The concept behind Taking the Lead, Inc., a 501(c)(3) nonprofit organization, was created by our lead occupational therapist, Chelsea Whitaker. Ever since Chelsea was young, God blessed her with the ability to train dogs. Although Chelsea felt called to ministry work at the age of 14, she wondered how God was going to use her gift for animal training to share God’s love with people. The Lord showed her how dog training could spread joy and healing through her first border collie, Dude.

When Chelsea was 14, she trained Dude to do several tricks including praying, throwing away trash, and performing service dog tasks. Chelsea and Mama Chita took Dude to a nursing home to show off his talents. At the nursing home, Chelsea realized the magic a dog can bring to a person’s rehabilitation.

During one of these nursing home visits, Chelsea and Dude encountered a lonely lady who was sitting very crooked in her chair. During their first visit, she didn’t speak and wasn’t able to throw the ball for Dude, but she couldn’t take her eyes off him! During their second visit, she sat straighter and welcomed Dude into her room exclaiming, “Dog!” Chelsea saw a noticeable difference during that second visit watching this woman grip and release the ball in order to throw it to Dude. To everyone’s delight, Dude caught the ball and placed it back in her lap. During subsequent visits, she began to engage in conversation using new words like “ball,” “fetch,” and “thank you.” Eventually, she gained so much strength and coordination that Chelsea had to shut the door to her room to keep the ball from flying into the hall when she threw it! That was when Chelsea realized she was called to a career in animal assisted occupational therapy.

Hippotherapy and Therapeutic Horseback Riding

Touched by the hope that a dog can bring, Chelsea wondered how effective horse-assisted therapy could be. At 19 years old, Chelsea became a certified PATH (Professional Association of Therapeutic Horsemanship) Instructor. Chelsea started a therapeutic riding program at River Valley Ranch while she attended Towson University and earned a Master’s degree in Occupational Therapy with a specialized certificate in Autism Studies.

In January 2017, the therapeutic riding program outgrew the ranch. Chelsea and her family decided to do the only logical thing, Chelsea and her parents bought Timberbrook Farm, an 80 acre horse farm in northern Baltimore County, to continue with training dogs and to expand the hippotherapy and therapeutic horseback riding programs.

In hippotherapy sessions, an occupational therapist uses the movement of the horse as a treatment strategy to help clients meet physical and emotional goals. Children and adults hoping to improve focus, balance, muscle strength, communication, and posture to be more independent in daily life benefit from hippotherapy. The sessions are tailored to your goals and home exercises are given to ensure progress at home. Common diagnosis served include Autism, Anxiety, Depression, Down Syndrome, Ehlers Dan-Los, Multiple Sclerosis, PTSD, and other mental and physical disabilities. One of Chelsea’s clients with Autism spoke for the very first time during a hippotherapy session! The occupational therapist will direct the session and a ramp and balance assisters are available to make your session as safe and as successful as possible.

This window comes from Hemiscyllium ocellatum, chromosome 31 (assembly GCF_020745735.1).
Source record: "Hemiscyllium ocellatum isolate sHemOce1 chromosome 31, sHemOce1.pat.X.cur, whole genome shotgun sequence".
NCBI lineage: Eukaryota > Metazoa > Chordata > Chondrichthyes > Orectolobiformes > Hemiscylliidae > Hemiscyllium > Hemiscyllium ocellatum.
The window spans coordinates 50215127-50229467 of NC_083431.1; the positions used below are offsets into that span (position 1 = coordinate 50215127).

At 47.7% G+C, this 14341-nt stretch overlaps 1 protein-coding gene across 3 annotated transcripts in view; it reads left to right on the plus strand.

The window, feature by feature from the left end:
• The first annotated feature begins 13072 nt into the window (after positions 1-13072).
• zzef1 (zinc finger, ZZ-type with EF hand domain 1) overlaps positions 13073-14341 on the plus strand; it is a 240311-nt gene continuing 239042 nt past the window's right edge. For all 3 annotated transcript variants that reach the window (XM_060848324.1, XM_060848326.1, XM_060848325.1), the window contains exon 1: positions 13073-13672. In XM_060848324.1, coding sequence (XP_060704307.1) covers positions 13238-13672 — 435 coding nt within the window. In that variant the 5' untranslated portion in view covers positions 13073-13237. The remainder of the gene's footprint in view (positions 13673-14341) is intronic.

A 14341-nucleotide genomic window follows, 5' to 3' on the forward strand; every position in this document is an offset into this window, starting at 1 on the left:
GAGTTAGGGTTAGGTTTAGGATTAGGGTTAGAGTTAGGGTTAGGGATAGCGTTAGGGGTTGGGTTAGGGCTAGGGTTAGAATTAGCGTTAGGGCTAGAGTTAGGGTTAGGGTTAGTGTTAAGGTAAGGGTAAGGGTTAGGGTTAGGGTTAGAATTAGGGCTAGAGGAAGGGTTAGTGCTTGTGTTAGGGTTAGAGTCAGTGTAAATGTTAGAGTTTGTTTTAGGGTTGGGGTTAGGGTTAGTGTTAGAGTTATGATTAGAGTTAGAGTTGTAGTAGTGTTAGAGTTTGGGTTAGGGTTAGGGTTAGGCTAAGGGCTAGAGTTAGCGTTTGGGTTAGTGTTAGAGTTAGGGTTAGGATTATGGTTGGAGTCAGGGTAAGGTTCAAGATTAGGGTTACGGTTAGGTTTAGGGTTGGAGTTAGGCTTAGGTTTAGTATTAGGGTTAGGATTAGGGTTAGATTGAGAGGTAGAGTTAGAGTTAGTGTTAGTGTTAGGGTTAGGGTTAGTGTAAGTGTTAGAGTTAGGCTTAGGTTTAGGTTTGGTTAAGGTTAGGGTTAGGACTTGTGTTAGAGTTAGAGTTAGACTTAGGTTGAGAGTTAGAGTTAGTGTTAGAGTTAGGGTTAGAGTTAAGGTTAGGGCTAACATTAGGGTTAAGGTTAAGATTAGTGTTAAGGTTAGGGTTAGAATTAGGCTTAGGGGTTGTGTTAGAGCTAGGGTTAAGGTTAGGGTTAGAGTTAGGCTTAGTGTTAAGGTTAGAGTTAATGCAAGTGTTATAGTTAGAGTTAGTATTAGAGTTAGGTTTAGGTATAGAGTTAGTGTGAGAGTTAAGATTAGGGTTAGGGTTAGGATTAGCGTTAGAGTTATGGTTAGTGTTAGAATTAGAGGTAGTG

As opposed to hippotherapy, the goal of therapeutic horseback riding is for the client to learn to ride a horse independently rather than meet physical or emotional therapy goals. In therapeutic horseback riding, a client learns to steer and control the horse under the guidance of a riding instructor. At Taking the Lead, Inc., clients can work toward goals of going on trail rides through the woods or showing off their skills at one of our horse shows.

Vocational Program

After our hippotherapy and therapeutic horseback riding programs were established, the parents of our clients expressed a significant need for their children to establish independence by finding meaningful employment after graduating from high school. Chelsea recognized that our clients have a passion for working with animals, but would not immediately succeed in the workplace without hands on experience and vocational training curriculum to improve focus, problem-solving abilities, fine and gross motor skills, and social skills.

The goal of our vocational program is to teach individuals 13 and up with and without disabilities the skills they need to gain meaningful employment in animal-related industries. Our vocational skills program is so successful because students explore jobs and learn functional vocational skills on a real working farm with live animals rather than in a classroom setting. Chelsea developed a proprietary program with outcome-based measures to document and keep track of clients’ progress.

Our program is set apart from others because an occupational therapist identifies the specific needs of each student and breaks down their individual objectives into achievable short term and long term goals. The curriculum is structured and is customized based on the student’s interest. Levels of training range from pre-vocational life skills to an advanced program with an internship component to meet the student where they are and help them be as independent as possible on the journey to employment. We create a positive environment for our students to build the confidence they need to find a job they can be excited about!